January 13, 2011
A:

Thanks for the help Mark. I tested the element for ground on each terminal and did not get a reading. I also tested the termistate (250f) and it opens with a temp above 250f and then closes as it cools. Is there something else that would shut off the element at 160f eventhough my thermistat is designed for 250f?

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todd7749 -
January 13, 2011
A:

Thank you for the reply. The thermal cut off is just a safety and should not be cycling the heat in the dryer. The temperature should be regulated by the main control and the thermistor. The thermistor is located on the blower housing and has a red and red with white stripe wires connected to it. The ohm reading of the thermistor should be around 10 kohms at room temperature. The main control uses the thermistor to sense the temperature of the exhaust. Once the temperature reaches, 160 degrees on high heat the control turn the low voltage off to the relay. Without the low voltage, the relay should open and turn the element off. if the air flow is restricted the heated air will not pass the thermistor to warm it up. If it does not heat up the control never senses the temperature and will keep the relay closed. without the air flow the thermal cut off is not cooled and will trip. I hope this explains it a little better. Please let me know if you need further assistance.

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Mark T -
Sears Technician
January 13, 2011
A:

Could I test the operating thermostat in the oven to make sure the switch opens above 160 degrees and closes as it cools down?

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todd7749 -
January 13, 2011
A:

Your dryer has a thermistor not a thermostat. The thermistor does not open and close. The resistance value changes with the temperature change. The only check is to ohm it out at room temperature and the reading should be around 10,000 ohms. In the image I have provided shows a thermostat but you model has a thermistor instead. I used the image as a reference to show location on the blower housing.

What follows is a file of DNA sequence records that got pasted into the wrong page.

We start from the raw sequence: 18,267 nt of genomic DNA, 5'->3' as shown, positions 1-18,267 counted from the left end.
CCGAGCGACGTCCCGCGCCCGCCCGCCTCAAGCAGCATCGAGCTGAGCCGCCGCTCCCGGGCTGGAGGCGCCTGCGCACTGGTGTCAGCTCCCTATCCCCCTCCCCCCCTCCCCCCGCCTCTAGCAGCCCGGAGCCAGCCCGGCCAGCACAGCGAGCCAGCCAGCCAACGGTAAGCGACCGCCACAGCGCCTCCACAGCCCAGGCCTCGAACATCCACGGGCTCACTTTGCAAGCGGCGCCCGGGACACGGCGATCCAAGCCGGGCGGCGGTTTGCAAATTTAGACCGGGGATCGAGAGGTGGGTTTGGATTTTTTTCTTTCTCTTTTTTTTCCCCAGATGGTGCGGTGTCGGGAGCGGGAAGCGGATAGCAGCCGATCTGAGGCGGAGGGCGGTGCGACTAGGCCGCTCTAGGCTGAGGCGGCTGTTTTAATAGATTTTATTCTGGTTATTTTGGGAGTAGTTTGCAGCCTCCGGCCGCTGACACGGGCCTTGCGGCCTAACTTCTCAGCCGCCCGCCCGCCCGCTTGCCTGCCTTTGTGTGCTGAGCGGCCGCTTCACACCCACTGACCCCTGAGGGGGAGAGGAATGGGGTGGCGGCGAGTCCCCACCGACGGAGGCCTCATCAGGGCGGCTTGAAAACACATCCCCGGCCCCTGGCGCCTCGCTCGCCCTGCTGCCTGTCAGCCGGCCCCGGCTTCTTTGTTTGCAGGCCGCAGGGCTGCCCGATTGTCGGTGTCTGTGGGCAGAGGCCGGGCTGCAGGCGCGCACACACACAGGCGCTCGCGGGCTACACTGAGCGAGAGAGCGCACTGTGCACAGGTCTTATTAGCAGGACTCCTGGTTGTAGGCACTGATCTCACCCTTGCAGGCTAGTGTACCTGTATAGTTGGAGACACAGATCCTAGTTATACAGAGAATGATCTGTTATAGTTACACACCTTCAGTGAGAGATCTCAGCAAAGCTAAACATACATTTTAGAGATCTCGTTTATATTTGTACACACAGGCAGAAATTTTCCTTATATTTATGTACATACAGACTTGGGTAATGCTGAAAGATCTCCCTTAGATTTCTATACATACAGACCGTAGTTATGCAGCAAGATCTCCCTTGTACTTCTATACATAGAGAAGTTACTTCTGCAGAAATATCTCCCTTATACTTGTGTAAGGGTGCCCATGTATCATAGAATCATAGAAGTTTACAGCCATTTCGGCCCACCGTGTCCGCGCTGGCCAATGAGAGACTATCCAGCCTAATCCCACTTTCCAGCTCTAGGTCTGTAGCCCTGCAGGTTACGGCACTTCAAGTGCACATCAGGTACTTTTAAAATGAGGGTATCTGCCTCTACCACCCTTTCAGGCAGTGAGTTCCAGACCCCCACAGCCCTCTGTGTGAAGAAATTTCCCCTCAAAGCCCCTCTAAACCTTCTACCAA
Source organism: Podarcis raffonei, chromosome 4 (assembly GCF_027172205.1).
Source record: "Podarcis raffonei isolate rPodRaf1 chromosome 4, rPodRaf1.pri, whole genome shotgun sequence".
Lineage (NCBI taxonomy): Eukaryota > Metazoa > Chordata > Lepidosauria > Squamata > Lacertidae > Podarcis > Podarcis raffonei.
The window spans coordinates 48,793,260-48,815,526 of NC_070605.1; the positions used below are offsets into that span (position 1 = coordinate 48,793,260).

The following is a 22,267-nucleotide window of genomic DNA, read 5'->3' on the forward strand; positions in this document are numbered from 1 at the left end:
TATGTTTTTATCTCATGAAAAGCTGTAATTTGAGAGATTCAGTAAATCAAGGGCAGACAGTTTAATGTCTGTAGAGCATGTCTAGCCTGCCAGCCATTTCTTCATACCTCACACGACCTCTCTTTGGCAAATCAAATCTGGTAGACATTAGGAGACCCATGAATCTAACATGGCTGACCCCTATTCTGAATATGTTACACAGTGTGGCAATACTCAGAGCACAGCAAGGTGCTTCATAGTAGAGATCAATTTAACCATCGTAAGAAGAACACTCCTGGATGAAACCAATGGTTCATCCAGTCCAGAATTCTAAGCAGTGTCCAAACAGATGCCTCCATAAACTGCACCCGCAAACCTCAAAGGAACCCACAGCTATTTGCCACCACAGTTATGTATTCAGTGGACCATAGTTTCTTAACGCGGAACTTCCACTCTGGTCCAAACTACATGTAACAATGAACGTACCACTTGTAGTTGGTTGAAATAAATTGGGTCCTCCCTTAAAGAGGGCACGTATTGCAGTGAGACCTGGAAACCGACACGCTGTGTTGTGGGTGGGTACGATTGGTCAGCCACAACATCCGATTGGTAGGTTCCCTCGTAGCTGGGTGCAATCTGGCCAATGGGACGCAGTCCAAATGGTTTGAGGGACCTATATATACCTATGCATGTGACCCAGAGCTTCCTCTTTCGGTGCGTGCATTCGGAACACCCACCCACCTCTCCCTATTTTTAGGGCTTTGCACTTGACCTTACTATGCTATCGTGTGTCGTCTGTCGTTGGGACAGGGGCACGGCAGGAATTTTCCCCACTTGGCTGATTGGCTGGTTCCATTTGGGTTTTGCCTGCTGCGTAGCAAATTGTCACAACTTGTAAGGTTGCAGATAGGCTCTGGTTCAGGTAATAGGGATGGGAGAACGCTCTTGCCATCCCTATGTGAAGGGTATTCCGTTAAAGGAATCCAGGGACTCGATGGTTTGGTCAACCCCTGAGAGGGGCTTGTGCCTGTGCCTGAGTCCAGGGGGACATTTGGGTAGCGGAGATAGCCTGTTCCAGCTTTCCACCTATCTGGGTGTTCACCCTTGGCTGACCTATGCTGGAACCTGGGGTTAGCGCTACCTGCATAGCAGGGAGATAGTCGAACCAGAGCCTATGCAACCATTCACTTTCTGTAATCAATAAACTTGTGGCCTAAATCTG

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Mark T -
Sears Technician
January 13, 2011
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Q:

Model #11063956101

A:

The best thing to do is have an answer from an expert because they know exactly what needs to be done. They usually answer within 24 to 48 hours. If you feel that you need this replaced sooner the thing that I would recommend is for you to set up service through the Sears Home Services website. I attached the link below for you to view. I hope this is helpful. Have a nice day.

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Alina F. -
February 24, 2011
A:

Thank you for your question and I understand your concern. First, be sure that the dryer is fully assembled before operating the dryer. Make sure to have the timer set for TIME DRY and not AUTO DRY PLUS if running it empty or with dry clothes. If there is a lack of air flowing through the heater housing the heater will not stay on very long because the high limit thermostat mounted on the side of the heating element housing will open and break the Line One voltage to the element.

Now, it is normal for the heating element to cycle off once the exhaust temperature reaches approximately 140-150 degrees.

The turning ON and OFF of the heating element is controlled by the even heat control board, heater relay and the thermistor. The thermistor monitors the operating temperature and the even heat control board is monitoring the resistance of the thermistor. The even heat control board also control the heater relay. The even heat control board supply 48 volts DC to the heater relay when the thermistor reaches a certain resistance in order to turn on the heating element. A faulty heater relay, even heat control board or thermistor can cause the heating element to cycle off before the dryer reaches operating temperatures. NOTE: I do not recommend checking voltages unless you have experience and feel safe and confident in doing so, otherwise I recommend calling for service.

I recommend disconnecting the thermistor and checking the resistance. See resistance chart I added in the image below. I also added two other images that should help in diagnosing your dryer.

If you do not feel confident repairing this problem yourself, then you can have it repaired at your home by a Sears technician. Here is a link for the website: Sears Home Services .

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Joey S -
Sears Technician
February 25, 2011